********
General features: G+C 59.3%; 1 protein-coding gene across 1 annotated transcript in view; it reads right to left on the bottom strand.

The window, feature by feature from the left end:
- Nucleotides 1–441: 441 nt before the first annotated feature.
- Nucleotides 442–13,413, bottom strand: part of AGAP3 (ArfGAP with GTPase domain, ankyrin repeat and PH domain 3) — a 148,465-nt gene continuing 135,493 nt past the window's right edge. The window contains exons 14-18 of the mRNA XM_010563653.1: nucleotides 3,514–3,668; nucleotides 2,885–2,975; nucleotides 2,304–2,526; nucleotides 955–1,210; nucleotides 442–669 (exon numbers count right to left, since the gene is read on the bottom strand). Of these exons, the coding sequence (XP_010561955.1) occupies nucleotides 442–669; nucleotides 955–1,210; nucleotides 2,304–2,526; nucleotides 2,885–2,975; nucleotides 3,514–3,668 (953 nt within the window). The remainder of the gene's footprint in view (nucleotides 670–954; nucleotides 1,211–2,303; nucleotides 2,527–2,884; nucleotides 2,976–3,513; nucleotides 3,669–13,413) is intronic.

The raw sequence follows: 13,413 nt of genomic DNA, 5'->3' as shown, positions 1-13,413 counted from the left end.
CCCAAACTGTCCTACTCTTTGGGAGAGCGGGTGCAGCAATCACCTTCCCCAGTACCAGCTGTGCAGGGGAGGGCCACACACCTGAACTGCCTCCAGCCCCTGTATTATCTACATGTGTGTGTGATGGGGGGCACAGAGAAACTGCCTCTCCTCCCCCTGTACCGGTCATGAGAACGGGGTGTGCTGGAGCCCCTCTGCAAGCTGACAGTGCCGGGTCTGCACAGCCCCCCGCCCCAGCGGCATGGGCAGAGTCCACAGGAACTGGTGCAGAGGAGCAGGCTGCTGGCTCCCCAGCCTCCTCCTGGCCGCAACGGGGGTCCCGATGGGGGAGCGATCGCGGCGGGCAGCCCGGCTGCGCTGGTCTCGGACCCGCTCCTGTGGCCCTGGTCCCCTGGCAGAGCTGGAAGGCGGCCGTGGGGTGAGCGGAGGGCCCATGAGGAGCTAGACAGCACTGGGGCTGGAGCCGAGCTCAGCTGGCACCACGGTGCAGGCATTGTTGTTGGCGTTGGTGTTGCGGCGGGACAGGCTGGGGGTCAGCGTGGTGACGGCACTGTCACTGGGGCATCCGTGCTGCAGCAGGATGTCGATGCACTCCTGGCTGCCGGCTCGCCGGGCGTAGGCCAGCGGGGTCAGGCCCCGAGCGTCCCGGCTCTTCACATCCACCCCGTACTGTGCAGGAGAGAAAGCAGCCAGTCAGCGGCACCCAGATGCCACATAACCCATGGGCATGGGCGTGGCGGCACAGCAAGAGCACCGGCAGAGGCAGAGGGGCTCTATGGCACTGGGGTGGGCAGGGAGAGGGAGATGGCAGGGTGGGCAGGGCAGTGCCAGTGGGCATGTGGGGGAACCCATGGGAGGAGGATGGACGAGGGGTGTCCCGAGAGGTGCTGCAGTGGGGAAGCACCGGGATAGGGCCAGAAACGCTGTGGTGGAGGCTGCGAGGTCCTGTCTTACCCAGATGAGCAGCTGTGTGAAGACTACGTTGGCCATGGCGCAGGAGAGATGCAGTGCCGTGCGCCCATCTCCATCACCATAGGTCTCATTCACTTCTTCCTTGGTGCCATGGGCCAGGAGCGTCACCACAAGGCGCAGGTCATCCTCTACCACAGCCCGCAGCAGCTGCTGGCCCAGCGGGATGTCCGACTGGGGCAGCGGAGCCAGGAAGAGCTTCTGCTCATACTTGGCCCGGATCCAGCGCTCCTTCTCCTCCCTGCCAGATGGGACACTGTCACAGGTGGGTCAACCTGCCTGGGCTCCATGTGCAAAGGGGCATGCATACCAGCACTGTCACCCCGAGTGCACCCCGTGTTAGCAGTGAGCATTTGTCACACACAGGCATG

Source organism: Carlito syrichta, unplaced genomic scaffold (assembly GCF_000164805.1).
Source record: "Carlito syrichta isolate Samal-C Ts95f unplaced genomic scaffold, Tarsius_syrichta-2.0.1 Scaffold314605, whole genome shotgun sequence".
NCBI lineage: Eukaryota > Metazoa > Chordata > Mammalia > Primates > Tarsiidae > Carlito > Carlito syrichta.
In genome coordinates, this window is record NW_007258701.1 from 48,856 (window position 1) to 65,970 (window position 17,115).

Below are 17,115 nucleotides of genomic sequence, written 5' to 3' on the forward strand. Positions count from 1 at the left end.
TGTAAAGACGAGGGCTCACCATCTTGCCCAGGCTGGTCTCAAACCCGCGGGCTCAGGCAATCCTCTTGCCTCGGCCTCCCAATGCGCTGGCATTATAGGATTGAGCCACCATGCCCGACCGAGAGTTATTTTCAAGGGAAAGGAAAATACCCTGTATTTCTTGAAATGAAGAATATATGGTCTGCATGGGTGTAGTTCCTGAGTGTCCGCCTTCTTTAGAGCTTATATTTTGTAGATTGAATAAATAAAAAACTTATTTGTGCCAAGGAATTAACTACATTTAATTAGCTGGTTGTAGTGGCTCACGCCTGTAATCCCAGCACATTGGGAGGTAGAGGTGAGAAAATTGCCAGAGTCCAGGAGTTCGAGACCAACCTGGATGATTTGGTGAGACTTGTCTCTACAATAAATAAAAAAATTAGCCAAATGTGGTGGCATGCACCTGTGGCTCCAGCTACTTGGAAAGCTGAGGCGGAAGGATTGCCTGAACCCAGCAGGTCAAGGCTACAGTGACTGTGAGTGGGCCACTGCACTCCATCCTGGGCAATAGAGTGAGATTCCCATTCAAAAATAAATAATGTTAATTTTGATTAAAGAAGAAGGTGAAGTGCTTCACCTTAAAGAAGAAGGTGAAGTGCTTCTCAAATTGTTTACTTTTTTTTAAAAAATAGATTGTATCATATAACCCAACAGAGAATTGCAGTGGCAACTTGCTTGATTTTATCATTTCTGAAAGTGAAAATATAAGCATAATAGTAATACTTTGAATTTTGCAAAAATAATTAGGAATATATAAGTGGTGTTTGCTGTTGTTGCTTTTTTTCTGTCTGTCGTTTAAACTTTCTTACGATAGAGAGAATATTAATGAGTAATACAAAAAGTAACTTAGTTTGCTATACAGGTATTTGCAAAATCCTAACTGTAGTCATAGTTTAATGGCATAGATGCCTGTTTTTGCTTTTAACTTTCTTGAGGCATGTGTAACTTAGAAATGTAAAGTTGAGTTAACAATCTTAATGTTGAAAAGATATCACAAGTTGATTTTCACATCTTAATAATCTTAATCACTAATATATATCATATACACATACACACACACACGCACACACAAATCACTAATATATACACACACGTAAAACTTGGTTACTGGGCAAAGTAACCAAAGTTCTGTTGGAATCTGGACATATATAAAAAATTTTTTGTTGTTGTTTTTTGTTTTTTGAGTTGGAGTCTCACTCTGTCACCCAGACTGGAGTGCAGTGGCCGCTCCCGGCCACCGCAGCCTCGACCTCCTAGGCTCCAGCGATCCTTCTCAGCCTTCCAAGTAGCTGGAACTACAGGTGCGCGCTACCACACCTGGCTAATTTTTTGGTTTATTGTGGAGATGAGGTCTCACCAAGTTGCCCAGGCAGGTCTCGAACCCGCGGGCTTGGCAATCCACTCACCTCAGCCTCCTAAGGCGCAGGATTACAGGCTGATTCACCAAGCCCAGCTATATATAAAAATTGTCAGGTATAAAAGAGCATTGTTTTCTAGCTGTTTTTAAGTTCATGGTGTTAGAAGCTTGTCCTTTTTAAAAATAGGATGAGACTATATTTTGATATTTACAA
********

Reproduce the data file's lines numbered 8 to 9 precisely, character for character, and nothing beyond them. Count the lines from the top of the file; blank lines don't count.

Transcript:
Source record: "Carlito syrichta isolate Samal-C Ts95f unplaced genomic scaffold, Tarsius_syrichta-2.0.1 Scaffold314605, whole genome shotgun sequence".
NCBI lineage: Eukaryota > Metazoa > Chordata > Mammalia > Primates > Tarsiidae > Carlito > Carlito syrichta.